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Range Map

Fisher (Extirpated; Re-introduced) (Hunted)

Fisher (Extirpated; Re-introduced) (Hunted)
Martes pennanti

Fishers originally occurred in northeastern Tennessee more than 200 years ago, but were extirpated by intensive trapping and logging. These carnivores, which are members of the musk-scented weasel family, were re-introduced into Cumberland County in 2002.

: A medium-sized mammal with long, thin body; short legs with retractable claws; broad head with a pointed snout; short, rounded ears; and a bushy tail. The fur is long and variable in color, but is usually dark brown above with black legs, rump, and tail. Face, neck, and shoulders have a grayish cast to them. Belly is brown with white patches on the chest and genital region. Males are larger than females.
Length: 31.1 - 40.8 inches
Tail: 11.8 - 16.6 inches
Weight: 3 - 18 pounds

Similar Species:
American Mink is much smaller and has a white chin patch.

: Fishers prefer large expanses of undisturbed, mature forest habitat. They will use coniferous, deciduous, or mixed forests as long as it has high canopy closure. Hollow trees or rock crevices are typically used for dens.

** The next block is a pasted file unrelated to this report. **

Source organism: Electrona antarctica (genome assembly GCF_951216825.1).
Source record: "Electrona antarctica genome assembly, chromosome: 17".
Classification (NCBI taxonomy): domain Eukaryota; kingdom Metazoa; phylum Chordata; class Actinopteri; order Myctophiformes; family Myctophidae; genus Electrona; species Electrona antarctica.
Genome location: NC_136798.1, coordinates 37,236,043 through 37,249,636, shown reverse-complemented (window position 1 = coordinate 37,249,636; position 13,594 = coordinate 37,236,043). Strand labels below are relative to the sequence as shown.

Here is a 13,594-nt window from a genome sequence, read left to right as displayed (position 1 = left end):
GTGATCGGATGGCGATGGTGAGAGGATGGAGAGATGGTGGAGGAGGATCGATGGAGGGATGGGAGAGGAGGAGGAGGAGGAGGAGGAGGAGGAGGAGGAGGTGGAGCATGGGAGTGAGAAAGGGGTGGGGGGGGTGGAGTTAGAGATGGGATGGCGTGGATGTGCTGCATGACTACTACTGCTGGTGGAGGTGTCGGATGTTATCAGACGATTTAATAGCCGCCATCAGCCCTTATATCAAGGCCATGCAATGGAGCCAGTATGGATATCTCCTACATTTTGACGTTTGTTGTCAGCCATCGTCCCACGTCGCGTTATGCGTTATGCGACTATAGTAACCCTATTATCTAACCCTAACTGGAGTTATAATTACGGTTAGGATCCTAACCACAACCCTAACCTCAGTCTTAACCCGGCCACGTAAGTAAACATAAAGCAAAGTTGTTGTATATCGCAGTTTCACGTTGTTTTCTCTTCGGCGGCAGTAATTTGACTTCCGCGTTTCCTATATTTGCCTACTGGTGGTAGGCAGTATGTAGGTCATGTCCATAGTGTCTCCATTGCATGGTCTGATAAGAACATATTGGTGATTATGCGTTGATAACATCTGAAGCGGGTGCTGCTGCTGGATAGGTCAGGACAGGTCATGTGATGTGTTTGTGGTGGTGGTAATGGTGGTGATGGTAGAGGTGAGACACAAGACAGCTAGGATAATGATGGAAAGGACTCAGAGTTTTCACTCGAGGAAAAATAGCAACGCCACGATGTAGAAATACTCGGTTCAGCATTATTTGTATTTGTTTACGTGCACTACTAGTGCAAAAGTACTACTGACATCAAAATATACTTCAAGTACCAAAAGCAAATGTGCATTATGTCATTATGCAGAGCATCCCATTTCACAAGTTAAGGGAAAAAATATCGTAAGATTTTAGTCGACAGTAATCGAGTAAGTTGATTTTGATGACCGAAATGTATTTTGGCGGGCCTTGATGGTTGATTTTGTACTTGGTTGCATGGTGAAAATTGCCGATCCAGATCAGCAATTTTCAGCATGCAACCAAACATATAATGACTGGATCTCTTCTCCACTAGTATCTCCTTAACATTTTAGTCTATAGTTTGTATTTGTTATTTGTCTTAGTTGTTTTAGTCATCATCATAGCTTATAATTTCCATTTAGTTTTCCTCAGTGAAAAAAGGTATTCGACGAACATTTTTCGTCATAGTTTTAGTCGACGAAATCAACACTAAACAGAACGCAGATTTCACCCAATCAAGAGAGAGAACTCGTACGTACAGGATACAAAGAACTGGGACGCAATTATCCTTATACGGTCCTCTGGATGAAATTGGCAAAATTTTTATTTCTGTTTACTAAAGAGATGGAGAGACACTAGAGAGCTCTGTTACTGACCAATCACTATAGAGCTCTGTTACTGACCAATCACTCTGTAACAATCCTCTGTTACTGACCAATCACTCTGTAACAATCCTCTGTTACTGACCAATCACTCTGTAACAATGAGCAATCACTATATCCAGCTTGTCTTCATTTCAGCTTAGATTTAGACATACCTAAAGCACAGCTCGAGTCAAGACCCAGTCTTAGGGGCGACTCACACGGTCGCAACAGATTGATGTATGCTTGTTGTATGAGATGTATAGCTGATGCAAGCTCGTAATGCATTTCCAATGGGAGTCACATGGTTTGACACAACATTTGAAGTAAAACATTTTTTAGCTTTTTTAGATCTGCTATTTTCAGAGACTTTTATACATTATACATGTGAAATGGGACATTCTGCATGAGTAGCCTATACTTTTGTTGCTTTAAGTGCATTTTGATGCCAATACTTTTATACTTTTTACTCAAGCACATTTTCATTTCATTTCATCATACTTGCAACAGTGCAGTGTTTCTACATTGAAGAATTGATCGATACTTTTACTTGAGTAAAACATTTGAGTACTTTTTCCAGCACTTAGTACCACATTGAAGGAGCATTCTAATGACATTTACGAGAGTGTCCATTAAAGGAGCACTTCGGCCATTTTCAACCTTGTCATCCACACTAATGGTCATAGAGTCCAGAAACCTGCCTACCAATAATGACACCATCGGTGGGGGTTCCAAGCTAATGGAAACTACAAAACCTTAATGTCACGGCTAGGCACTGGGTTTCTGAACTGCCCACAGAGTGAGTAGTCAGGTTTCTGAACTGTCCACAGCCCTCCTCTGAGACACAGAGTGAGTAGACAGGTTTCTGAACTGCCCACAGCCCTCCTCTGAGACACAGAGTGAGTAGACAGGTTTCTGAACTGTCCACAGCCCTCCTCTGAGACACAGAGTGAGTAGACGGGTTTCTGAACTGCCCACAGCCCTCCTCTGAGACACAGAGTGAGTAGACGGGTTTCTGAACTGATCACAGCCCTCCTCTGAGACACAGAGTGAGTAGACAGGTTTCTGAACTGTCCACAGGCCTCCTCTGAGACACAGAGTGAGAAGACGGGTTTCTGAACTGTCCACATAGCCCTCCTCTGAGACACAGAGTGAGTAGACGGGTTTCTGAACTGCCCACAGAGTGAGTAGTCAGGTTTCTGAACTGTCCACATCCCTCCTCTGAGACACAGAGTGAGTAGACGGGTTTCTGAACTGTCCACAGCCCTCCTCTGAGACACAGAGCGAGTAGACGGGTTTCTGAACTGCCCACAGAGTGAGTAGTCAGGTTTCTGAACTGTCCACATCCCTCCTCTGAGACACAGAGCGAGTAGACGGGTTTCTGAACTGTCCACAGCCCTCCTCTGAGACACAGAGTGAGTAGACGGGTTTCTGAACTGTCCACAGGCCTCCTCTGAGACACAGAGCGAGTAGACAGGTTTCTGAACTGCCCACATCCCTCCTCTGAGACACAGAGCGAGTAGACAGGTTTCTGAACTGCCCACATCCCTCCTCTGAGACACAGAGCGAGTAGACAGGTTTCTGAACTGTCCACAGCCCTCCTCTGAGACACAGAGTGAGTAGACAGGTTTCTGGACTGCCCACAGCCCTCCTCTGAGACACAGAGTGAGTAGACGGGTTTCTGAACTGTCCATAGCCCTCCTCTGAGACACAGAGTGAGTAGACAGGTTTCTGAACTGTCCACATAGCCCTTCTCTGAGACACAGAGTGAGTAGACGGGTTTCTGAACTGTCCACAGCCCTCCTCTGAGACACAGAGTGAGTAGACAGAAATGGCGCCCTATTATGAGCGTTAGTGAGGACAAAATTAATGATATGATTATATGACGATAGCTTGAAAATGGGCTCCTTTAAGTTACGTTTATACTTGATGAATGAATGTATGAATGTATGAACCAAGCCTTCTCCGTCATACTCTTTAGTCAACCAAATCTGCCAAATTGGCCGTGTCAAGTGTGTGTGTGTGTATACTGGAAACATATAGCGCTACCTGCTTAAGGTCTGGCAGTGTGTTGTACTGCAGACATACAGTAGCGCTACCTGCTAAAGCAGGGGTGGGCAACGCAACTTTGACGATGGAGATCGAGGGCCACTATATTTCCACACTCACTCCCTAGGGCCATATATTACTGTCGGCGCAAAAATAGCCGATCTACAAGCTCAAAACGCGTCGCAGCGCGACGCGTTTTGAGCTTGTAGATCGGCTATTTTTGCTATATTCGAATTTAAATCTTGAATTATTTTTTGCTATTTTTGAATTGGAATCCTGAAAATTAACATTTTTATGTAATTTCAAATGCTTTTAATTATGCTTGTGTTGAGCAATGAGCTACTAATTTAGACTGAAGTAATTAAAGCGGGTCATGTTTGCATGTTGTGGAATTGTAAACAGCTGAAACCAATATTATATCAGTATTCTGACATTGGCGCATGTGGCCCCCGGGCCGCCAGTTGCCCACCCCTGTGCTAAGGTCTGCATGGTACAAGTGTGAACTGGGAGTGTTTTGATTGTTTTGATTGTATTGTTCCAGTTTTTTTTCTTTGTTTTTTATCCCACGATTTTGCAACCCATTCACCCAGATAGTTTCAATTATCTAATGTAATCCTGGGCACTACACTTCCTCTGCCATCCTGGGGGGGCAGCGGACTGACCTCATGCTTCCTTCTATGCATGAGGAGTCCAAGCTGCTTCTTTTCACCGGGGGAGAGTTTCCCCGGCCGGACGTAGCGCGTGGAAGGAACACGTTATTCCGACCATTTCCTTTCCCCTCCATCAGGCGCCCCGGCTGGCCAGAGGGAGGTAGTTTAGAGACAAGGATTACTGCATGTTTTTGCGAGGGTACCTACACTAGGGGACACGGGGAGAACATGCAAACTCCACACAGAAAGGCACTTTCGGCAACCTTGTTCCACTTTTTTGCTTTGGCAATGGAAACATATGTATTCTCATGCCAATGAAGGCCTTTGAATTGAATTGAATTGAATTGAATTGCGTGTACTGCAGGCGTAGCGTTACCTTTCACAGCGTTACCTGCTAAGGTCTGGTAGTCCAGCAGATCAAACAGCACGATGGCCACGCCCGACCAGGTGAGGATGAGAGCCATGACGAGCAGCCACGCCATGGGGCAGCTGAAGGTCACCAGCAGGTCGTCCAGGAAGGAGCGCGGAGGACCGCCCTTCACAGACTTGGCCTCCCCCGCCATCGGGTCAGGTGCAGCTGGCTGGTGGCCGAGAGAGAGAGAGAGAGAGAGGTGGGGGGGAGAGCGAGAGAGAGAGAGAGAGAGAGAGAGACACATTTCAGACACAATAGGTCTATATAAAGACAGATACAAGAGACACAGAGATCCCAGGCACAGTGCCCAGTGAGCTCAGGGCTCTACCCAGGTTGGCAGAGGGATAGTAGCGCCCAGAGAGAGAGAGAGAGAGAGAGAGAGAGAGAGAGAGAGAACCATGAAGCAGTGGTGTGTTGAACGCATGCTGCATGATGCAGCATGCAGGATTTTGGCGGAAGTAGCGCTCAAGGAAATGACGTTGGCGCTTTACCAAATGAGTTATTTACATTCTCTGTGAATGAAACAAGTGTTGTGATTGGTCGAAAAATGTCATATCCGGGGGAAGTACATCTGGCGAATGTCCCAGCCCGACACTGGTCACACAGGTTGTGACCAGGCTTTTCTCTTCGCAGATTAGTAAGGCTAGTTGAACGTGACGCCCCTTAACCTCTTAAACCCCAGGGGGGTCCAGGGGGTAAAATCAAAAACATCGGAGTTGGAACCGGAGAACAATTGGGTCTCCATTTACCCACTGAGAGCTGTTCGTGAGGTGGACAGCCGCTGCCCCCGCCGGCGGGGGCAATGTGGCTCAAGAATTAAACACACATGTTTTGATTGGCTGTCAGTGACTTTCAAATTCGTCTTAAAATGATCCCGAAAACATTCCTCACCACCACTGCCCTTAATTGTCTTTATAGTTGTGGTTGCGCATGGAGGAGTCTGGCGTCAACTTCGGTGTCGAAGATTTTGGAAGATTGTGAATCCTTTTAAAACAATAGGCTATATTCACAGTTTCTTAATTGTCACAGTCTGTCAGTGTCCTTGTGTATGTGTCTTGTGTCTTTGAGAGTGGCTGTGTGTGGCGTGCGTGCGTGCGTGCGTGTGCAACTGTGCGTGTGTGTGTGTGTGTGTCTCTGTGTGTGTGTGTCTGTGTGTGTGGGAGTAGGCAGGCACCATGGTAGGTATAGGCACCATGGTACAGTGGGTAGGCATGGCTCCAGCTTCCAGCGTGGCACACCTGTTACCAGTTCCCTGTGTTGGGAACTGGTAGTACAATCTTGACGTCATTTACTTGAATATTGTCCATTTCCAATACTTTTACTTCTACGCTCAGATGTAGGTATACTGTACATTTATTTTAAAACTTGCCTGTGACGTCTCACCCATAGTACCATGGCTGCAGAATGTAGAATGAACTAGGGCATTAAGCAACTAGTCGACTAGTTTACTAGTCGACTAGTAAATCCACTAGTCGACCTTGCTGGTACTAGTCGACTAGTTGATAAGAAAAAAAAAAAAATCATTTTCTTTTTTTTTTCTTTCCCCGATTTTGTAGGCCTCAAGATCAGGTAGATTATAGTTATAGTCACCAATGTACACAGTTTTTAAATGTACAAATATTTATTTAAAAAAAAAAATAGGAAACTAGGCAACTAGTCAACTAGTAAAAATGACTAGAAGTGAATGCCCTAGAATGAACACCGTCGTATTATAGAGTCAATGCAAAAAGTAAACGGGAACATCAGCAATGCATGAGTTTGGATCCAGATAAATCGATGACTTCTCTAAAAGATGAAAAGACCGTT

Prey includes mice, shrews, chipmunks, squirrels, rabbits, rats, skunks, snakes, and birds. They will occasionally eat fruits, berries, insects, plants, and carrion. Their main prey items, Snowshoe Hare and North American Porcupine, were historically in Tennessee, but have since been extirpated.

Breeding information:
Fishers breed in later winter to early spring. Gestation lasts 11-12 months due to the suspended development of the embryos after fertilization. Litters range from 1-6 (average 3) young. They are born blind and naked and weigh about 1½ ounces. The young are weaned at 8-10 weeks and can hunt for themselves by 4 months.

Status in Tennessee:
Fishers are currently not ranked due to insufficient data about their population trend.

Fun Facts

  • Fishers are excellent swimmers and climbers due to their long, slim bodies and short legs, which make them very swift and nimble.
  • Their name is misleading, they do not hunt fish.
  • When alarmed, Fishers will arch their backs, like a cat, and hiss, growl, snarl, and spit.

Best places to see in Tennessee: Mature forests in Cumberland County.

For more information:

Powell, R. A. 1981. Martes pennanti. Mammalian Species, 156:1-6.

Whitaker, Jr., J. O. 1980. The Audubon Society Field Guide to North American Mammals. Alfred A. Knopf, Inc., New York.